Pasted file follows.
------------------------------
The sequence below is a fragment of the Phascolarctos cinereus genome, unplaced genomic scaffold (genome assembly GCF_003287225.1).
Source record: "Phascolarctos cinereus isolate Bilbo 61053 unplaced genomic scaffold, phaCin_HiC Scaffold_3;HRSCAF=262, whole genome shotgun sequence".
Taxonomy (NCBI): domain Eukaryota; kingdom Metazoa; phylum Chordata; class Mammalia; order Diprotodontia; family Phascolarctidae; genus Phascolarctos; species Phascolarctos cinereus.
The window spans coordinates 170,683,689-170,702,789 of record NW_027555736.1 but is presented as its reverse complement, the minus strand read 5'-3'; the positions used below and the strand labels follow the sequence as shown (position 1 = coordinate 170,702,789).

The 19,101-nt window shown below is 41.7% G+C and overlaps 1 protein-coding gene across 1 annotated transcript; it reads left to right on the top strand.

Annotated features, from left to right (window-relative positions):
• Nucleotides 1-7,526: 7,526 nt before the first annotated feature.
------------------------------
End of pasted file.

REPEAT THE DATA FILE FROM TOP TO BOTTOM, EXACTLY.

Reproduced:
The sequence below is a fragment of the Phascolarctos cinereus genome, unplaced genomic scaffold (genome assembly GCF_003287225.1).
Source record: "Phascolarctos cinereus isolate Bilbo 61053 unplaced genomic scaffold, phaCin_HiC Scaffold_3;HRSCAF=262, whole genome shotgun sequence".
Taxonomy (NCBI): domain Eukaryota; kingdom Metazoa; phylum Chordata; class Mammalia; order Diprotodontia; family Phascolarctidae; genus Phascolarctos; species Phascolarctos cinereus.
The window spans coordinates 170,683,689-170,702,789 of record NW_027555736.1 but is presented as its reverse complement, the minus strand read 5'-3'; the positions used below and the strand labels follow the sequence as shown (position 1 = coordinate 170,702,789).

The 19,101-nt window shown below is 41.7% G+C and overlaps 1 protein-coding gene across 1 annotated transcript; it reads left to right on the top strand.

Annotated features, from left to right (window-relative positions):
• Nucleotides 1-7,526: 7,526 nt before the first annotated feature.